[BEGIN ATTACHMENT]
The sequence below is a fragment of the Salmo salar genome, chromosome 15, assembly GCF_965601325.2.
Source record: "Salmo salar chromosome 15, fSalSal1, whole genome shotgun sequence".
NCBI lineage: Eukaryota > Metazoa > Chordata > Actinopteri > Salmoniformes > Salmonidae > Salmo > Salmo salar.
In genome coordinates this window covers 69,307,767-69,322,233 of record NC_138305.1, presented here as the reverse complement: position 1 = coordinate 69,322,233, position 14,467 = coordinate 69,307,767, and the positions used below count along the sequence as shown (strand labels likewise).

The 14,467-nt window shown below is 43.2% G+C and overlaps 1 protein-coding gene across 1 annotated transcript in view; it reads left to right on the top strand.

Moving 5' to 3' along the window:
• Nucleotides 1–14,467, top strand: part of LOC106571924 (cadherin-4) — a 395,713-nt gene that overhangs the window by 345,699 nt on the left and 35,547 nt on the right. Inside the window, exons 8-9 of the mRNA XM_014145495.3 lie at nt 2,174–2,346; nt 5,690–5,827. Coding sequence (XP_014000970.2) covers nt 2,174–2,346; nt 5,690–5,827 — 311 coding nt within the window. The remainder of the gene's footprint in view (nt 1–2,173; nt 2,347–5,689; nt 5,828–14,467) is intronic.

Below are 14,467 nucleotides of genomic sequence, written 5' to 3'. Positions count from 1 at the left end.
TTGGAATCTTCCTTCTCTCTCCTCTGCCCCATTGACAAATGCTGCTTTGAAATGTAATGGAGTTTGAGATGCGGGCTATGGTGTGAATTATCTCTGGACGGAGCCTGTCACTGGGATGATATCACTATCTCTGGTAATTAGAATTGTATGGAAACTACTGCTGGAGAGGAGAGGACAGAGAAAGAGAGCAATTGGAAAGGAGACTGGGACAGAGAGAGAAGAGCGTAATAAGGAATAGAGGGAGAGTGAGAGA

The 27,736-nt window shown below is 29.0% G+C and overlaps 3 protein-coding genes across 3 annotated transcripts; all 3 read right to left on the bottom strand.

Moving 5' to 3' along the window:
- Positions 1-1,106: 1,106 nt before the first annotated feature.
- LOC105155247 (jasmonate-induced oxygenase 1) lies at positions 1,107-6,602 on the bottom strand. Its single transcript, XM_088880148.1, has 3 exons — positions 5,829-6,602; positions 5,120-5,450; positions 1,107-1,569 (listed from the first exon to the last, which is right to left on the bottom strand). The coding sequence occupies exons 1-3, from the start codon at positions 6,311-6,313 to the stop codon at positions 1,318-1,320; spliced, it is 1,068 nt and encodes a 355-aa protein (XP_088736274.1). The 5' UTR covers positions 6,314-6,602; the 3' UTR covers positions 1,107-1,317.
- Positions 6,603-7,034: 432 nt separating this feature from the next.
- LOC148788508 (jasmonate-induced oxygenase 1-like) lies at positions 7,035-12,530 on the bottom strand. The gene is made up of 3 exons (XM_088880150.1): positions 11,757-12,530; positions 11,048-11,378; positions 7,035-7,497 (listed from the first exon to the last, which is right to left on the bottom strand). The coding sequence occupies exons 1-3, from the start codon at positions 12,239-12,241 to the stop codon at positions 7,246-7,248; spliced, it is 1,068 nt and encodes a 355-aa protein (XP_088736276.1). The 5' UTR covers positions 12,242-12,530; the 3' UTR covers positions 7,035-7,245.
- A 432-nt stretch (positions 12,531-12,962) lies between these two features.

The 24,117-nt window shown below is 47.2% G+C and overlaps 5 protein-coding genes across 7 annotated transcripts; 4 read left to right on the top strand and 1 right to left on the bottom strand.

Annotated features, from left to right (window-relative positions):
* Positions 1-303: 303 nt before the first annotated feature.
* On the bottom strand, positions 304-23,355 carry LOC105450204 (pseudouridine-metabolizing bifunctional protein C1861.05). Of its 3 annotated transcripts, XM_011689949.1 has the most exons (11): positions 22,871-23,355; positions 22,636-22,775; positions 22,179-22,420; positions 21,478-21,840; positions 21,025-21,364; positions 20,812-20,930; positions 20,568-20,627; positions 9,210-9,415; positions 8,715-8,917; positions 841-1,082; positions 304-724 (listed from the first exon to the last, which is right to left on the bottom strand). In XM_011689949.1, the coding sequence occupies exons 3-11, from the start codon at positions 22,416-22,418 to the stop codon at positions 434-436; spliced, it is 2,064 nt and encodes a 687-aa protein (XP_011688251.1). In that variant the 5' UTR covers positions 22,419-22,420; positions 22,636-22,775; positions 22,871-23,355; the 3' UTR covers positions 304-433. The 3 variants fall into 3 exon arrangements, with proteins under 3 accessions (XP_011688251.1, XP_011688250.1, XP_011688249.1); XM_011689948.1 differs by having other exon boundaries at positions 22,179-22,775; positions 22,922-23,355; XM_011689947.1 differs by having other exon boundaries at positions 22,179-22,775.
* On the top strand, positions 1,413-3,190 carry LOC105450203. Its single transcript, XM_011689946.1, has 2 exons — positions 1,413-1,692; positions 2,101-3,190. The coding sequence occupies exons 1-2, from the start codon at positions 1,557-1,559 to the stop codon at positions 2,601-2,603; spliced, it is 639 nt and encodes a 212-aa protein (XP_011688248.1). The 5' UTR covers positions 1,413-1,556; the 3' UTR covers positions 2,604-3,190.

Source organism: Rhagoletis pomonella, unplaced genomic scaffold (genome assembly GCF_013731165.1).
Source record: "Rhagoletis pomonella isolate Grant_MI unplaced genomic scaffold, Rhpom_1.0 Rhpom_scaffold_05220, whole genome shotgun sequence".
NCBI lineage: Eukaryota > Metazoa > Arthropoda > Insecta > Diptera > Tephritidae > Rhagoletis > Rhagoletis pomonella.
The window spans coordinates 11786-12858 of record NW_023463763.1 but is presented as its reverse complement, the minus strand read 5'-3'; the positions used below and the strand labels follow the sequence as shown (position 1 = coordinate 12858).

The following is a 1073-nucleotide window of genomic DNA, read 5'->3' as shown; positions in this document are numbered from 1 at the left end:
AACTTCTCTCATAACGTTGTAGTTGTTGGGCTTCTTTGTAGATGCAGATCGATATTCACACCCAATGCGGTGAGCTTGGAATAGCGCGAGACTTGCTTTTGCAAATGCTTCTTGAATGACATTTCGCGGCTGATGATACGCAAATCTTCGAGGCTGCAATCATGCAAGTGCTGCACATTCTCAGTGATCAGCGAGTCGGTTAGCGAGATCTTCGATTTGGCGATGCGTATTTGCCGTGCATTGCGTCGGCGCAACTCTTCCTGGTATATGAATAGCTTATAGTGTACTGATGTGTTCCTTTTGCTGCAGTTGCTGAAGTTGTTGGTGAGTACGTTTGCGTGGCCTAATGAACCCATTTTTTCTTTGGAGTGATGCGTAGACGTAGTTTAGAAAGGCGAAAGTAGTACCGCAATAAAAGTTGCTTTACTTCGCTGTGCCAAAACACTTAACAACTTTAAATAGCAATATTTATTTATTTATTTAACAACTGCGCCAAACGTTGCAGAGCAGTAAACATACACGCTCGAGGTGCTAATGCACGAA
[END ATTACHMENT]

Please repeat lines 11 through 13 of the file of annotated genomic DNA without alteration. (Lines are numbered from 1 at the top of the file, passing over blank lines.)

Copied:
Moving 5' to 3' along the window:
- Positions 1-1,106: 1,106 nt before the first annotated feature.
- LOC105155247 (jasmonate-induced oxygenase 1) lies at positions 1,107-6,602 on the bottom strand. Its single transcript, XM_088880148.1, has 3 exons — positions 5,829-6,602; positions 5,120-5,450; positions 1,107-1,569 (listed from the first exon to the last, which is right to left on the bottom strand). The coding sequence occupies exons 1-3, from the start codon at positions 6,311-6,313 to the stop codon at positions 1,318-1,320; spliced, it is 1,068 nt and encodes a 355-aa protein (XP_088736274.1). The 5' UTR covers positions 6,314-6,602; the 3' UTR covers positions 1,107-1,317.